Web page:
And then we have Peter, who was filled with fear. How many times have we fallen short or failed to accomplish God’s will because we are filled with fear? Peter was overcome by the fear of the people in Jerusalem. He was worried about his future and he was worried about how the judgement against Christ would impact him. Although he failed and was motivated by fear, he was given a second chance. Jesus went to him specifically after the resurrection and called Peter to feed his sheep (John 24:15-19). We see the fulfillment of that throughout the Books of Acts.

So, how should we respond to the second chances of our lives? First, we must repent. To repent means that there is a change of action that leads to a change of heart. We must remember there is a big difference between repentance and confession. Confession is important, but it is not the end all. Confession puts things on the table, but does not bring healing. We live in a nation of confessors, but not so many repenters. Repenters not only confess their sin, but they work toward change. When God honors you with a second chance, by His grace, we need to take advantage of that and change, so that the recurring sin or issue does not continue to happen. Billy Graham noted that we cannot know the God of the second chance unless we recognize the wrong we have done or the sin we have committed. We also need to be aware that God’s grace is not a get out of jail free card. We must never cheapen God’s grace by continuing to recklessly commit acts that diminish who we are in Christ and wound ourselves or others.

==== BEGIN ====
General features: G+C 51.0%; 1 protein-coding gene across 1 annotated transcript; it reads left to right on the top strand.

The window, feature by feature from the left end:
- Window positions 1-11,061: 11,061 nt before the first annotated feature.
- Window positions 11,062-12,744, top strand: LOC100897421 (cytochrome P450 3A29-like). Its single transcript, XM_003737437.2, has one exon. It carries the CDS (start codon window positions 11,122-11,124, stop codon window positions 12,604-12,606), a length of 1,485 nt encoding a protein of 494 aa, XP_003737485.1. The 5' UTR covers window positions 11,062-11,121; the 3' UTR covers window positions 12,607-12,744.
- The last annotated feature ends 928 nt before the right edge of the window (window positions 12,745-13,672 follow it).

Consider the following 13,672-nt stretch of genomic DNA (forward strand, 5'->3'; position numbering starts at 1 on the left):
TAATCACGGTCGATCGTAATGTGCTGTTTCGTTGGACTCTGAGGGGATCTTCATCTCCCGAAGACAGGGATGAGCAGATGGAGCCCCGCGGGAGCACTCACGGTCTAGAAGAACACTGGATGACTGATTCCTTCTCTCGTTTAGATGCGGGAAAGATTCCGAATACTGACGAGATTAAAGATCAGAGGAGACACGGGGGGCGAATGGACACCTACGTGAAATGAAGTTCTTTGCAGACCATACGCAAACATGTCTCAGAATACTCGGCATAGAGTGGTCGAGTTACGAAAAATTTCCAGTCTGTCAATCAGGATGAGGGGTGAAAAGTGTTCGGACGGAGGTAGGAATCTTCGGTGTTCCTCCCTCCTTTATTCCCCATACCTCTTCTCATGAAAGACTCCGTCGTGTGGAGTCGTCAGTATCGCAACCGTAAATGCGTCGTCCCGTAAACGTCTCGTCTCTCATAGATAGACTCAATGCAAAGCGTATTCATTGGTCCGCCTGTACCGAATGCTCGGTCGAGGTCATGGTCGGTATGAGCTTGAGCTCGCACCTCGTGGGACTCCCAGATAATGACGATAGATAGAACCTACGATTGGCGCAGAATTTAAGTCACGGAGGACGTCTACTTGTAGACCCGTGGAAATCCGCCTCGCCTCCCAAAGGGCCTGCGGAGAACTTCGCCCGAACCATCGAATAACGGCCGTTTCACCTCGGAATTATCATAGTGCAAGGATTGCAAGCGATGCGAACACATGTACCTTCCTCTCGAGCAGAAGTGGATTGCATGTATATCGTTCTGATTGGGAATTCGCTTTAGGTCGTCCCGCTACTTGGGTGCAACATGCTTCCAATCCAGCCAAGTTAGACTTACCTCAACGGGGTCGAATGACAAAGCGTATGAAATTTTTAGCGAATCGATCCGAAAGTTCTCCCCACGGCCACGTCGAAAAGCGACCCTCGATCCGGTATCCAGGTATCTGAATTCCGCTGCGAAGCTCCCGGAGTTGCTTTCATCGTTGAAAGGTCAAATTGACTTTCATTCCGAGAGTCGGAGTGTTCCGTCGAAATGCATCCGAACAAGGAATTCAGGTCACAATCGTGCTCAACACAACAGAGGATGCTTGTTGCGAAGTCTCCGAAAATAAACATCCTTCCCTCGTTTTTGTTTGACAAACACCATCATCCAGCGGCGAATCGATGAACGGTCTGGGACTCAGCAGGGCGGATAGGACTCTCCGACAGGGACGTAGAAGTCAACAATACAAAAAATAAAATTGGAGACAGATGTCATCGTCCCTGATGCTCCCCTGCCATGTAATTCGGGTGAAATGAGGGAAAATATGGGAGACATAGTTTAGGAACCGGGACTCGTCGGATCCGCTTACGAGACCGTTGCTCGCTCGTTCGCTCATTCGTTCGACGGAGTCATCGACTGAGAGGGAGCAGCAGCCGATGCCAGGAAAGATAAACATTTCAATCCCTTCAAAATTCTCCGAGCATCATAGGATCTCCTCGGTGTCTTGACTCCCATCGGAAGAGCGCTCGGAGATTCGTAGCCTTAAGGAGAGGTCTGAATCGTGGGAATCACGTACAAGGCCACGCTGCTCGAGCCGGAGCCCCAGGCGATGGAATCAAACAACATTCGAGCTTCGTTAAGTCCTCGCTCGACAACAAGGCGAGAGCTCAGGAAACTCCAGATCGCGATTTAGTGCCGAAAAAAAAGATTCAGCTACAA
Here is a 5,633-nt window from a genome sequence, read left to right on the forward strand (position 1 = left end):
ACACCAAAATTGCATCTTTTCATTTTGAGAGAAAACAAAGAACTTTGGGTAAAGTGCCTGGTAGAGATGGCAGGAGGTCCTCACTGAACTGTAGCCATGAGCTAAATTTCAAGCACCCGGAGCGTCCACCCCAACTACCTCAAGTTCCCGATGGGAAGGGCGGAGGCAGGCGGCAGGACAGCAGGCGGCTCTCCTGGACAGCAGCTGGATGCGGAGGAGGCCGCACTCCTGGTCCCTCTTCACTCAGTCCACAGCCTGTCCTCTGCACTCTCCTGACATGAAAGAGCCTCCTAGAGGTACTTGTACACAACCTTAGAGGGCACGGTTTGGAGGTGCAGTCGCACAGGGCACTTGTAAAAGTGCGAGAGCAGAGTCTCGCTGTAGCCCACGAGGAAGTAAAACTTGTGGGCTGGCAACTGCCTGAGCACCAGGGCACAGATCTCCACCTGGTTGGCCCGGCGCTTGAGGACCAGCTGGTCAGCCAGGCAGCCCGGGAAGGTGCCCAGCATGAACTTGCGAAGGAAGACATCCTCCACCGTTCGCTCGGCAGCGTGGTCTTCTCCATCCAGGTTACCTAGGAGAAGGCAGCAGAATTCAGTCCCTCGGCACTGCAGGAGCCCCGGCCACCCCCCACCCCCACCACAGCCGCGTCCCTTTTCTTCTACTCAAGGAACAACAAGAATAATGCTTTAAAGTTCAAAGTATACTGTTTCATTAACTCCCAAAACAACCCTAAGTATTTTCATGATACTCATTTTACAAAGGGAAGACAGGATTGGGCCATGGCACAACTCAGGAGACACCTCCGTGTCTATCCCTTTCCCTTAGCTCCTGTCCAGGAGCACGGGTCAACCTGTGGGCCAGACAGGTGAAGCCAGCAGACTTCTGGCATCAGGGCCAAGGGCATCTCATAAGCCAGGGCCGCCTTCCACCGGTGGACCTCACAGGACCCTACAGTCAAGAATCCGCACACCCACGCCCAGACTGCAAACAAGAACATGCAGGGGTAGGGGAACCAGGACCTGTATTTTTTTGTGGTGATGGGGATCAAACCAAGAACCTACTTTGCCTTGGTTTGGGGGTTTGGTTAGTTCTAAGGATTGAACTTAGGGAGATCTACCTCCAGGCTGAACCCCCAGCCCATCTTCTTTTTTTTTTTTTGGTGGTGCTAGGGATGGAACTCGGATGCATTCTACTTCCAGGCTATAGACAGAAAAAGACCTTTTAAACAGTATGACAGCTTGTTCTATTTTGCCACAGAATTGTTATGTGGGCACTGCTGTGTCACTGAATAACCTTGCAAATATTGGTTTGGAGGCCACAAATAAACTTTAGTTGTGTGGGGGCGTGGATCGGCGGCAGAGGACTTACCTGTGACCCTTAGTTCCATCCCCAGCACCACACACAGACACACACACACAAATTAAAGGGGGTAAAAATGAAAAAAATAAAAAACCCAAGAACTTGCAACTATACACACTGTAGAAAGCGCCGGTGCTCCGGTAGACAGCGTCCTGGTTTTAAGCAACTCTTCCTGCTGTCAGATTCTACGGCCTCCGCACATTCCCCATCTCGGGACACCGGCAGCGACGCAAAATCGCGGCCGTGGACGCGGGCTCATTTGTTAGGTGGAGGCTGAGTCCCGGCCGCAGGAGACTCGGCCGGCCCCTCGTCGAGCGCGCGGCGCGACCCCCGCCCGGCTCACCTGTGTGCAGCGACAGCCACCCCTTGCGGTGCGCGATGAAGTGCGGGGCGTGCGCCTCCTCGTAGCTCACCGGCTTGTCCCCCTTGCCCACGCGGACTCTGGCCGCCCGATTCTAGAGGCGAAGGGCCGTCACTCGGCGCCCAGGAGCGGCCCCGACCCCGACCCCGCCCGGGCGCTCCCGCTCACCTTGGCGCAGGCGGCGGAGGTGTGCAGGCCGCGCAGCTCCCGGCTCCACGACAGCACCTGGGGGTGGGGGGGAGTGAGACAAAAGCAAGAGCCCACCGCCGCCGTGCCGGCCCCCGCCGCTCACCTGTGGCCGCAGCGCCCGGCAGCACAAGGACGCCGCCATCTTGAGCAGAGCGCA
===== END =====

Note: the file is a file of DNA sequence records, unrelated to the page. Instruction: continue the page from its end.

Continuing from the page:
Second, we change what we can change. Too often, we are trying to change things that are beyond our power to change. We expend a lot of energy trying to change that which is outside our ability and scope to change. We try to change people and we try to change their actions, but this can be a frustrating adventure. We cannot change others, but we can certainly change ourselves. In the end, it requires personal responsibility to change what is wrong in ourselves.

Third, sometimes we need encouragement and help along the way to recognize that God is at work and He is giving us a second chance. We can miss what God is doing in us and through us. Paul reminds us to help restore those who have been caught in a sin (Galatians 6:1). Perhaps you need a Nathan. Perhaps you need a boat load of unbelievers to set the record straight. Perhaps you need a personal encounter with Christ to motivate you to change. However it comes, we must change. Know this as well, while we cannot change others, we can be a resource for encouragement and hope as others navigate the results and the stigma of sin they face.

In all of this, I am reminded of Lamentations 3:21-23 But this I call to mind, and therefore I have hope: The steadfast love of the LORD never ceases; his mercies never come to an end; they are new every morning; great is your faithfulness. His second chances come by way of His mercy which is a response of His faithfulness. Listen to Jeremiah, he calls this to remembrance and it brings him hope. There is hope in God no matter what I do or fail to do. His mercy is always there. It reminds us that no matter what I might have done yesterday, I have a fresh start today, because His mercies are new and His faithfulness is great. He is a God of the second chance. So today, where do you need a second chance? Is it a sin you have committed? Is it a broken relationship? Is it a failure that you have experienced? Is it a mistake? God knows and is already sending you His mercy, if you receive it.

For an audio of this message go to http://pccministry.org/media.php?pageID=14

Copyright © 2017 All Rights Reserved Robert W. Odom